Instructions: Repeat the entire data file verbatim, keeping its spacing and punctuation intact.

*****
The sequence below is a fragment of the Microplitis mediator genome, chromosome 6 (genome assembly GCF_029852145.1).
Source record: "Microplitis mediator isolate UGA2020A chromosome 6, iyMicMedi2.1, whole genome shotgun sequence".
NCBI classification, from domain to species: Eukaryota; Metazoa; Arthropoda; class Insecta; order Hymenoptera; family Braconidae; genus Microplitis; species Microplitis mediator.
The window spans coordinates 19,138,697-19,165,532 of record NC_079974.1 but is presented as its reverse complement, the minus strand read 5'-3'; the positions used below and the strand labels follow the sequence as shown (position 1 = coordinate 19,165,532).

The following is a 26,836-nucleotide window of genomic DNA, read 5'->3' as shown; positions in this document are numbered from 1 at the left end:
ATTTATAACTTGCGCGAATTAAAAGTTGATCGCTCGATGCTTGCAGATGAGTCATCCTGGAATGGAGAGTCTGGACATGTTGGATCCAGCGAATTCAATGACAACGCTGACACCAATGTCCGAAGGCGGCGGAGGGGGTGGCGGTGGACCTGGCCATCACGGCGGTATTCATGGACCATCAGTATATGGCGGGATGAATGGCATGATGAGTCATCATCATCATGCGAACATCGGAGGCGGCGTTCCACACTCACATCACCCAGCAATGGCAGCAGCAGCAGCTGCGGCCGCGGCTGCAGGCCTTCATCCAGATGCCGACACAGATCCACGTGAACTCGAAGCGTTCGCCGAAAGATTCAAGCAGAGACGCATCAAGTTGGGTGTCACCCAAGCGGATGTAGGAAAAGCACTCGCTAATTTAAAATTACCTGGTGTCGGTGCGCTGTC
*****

The sequence below is a fragment of the Microplitis mediator genome, chromosome 6 (genome assembly GCF_029852145.1).
Source record: "Microplitis mediator isolate UGA2020A chromosome 6, iyMicMedi2.1, whole genome shotgun sequence".
NCBI classification, from domain to species: Eukaryota; Metazoa; Arthropoda; class Insecta; order Hymenoptera; family Braconidae; genus Microplitis; species Microplitis mediator.
The window spans coordinates 19,138,697-19,165,532 of record NC_079974.1 but is presented as its reverse complement, the minus strand read 5'-3'; the positions used below and the strand labels follow the sequence as shown (position 1 = coordinate 19,165,532).

The following is a 26,836-nucleotide window of genomic DNA, read 5'->3' as shown; positions in this document are numbered from 1 at the left end:
ATTTATAACTTGCGCGAATTAAAAGTTGATCGCTCGATGCTTGCAGATGAGTCATCCTGGAATGGAGAGTCTGGACATGTTGGATCCAGCGAATTCAATGACAACGCTGACACCAATGTCCGAAGGCGGCGGAGGGGGTGGCGGTGGACCTGGCCATCACGGCGGTATTCATGGACCATCAGTATATGGCGGGATGAATGGCATGATGAGTCATCATCATCATGCGAACATCGGAGGCGGCGTTCCACACTCACATCACCCAGCAATGGCAGCAGCAGCAGCTGCGGCCGCGGCTGCAGGCCTTCATCCAGATGCCGACACAGATCCACGTGAACTCGAAGCGTTCGCCGAAAGATTCAAGCAGAGACGCATCAAGTTGGGTGTCACCCAAGCGGATGTAGGAAAAGCACTCGCTAATTTAAAATTACCTGGTGTCGGTGCGCTGTC